Before they decide what to do about the Central and Takena buildings, Albany school officials need a lot more information, in the opinion of interim Superintendent Rob Saxton.
The school board on Monday voted 3-1 to accept the superintendent’s recommendation, which was to set aside $4.1 million in federal Covid-relief funds for adding classrooms to Takena School, and to spend the next several months gathering the information they need to decide whether to go ahead with that project and, if so, whether to add six classrooms or eight.
First, Saxton said, the board needs to commission a professional survey the community at large and, separately, people in the attendance area of Central and Takena schools about the idea of moving the third, fourth and fifth grades from Central to Takena and using the historic Central building for something else. Central was built in 1915 and partially remodeled in recent years.
Then, the board needs to hire a demographic study done to predict trends affecting the schools. In addition it should get a housing study to learn what types of dwellings — single-family, duplexes or apartments — are likely to be built in rapidly growing Albany over the coming years.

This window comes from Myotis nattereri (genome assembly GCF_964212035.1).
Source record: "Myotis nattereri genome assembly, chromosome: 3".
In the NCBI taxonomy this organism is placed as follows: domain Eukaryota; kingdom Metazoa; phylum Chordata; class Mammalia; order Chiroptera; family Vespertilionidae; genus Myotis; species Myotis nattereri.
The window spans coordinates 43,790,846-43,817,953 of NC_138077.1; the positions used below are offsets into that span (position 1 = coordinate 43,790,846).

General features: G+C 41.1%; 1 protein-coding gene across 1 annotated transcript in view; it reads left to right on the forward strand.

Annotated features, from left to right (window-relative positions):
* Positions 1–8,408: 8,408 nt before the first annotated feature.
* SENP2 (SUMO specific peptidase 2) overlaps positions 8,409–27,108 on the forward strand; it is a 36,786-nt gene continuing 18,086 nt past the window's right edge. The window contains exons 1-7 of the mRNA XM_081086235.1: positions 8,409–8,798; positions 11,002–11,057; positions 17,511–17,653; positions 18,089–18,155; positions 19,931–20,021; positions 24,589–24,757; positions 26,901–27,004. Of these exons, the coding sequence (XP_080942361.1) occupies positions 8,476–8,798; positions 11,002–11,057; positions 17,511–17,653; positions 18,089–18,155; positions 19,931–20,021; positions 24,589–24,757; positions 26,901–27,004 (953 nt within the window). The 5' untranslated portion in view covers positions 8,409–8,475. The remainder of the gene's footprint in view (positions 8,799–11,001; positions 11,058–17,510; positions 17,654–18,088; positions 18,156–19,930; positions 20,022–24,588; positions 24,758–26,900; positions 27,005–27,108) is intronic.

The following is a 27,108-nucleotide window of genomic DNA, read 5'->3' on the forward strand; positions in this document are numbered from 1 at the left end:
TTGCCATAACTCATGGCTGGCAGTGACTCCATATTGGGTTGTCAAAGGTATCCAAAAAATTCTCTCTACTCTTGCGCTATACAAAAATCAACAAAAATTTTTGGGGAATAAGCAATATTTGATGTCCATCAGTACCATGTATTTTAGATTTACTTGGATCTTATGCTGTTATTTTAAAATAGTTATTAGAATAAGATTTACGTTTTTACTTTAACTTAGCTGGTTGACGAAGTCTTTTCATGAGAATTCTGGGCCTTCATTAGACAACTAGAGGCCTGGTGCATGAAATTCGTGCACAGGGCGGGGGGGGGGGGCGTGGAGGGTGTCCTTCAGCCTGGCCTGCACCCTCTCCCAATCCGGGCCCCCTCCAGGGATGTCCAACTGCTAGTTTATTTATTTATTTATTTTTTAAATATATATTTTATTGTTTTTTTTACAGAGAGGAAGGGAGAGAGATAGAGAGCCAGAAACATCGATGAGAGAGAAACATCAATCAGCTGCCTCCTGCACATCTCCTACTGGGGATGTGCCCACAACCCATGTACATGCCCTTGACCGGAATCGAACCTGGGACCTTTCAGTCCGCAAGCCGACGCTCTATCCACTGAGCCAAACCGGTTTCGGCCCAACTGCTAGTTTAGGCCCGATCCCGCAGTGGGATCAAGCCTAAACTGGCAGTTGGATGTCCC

The board will need that information, Saxton believes, to decide whether six new classrooms at Talena are enough or whether eight should be built. There’s not enough money in the federal grant for eight, so if that’s the need, then other revenue will have to be tapped or found.
In addition, the super said, whatever is done with Central — assuming the students and teachers are moved to Takena to join the K-through-second grade contingent there — the district will have to spend money to make the building usable for its new role. So the decision about adding to Takena also should include specifying the conversion of Central and estimating the cost.
Board members Eric Aguinaga, the chairman, and Roger Nyquist and Pete Morse voted to accept the recommendation. Michael Thomson was against it. In his opinion, Central is no longer fit as a school building and the majority’s decision just postpones the inevitable.
Greater Albany Public Schools (GAPS) has until October 20 to decide on its use of the so-called ESSER funds for Covid relief, but Saxton told the board the spending plan can be changed until October 2024.
The upshot is that when I reported over the weekend that Central’s future would be decided by Monday, that prediction turned out to be wrong. (hh)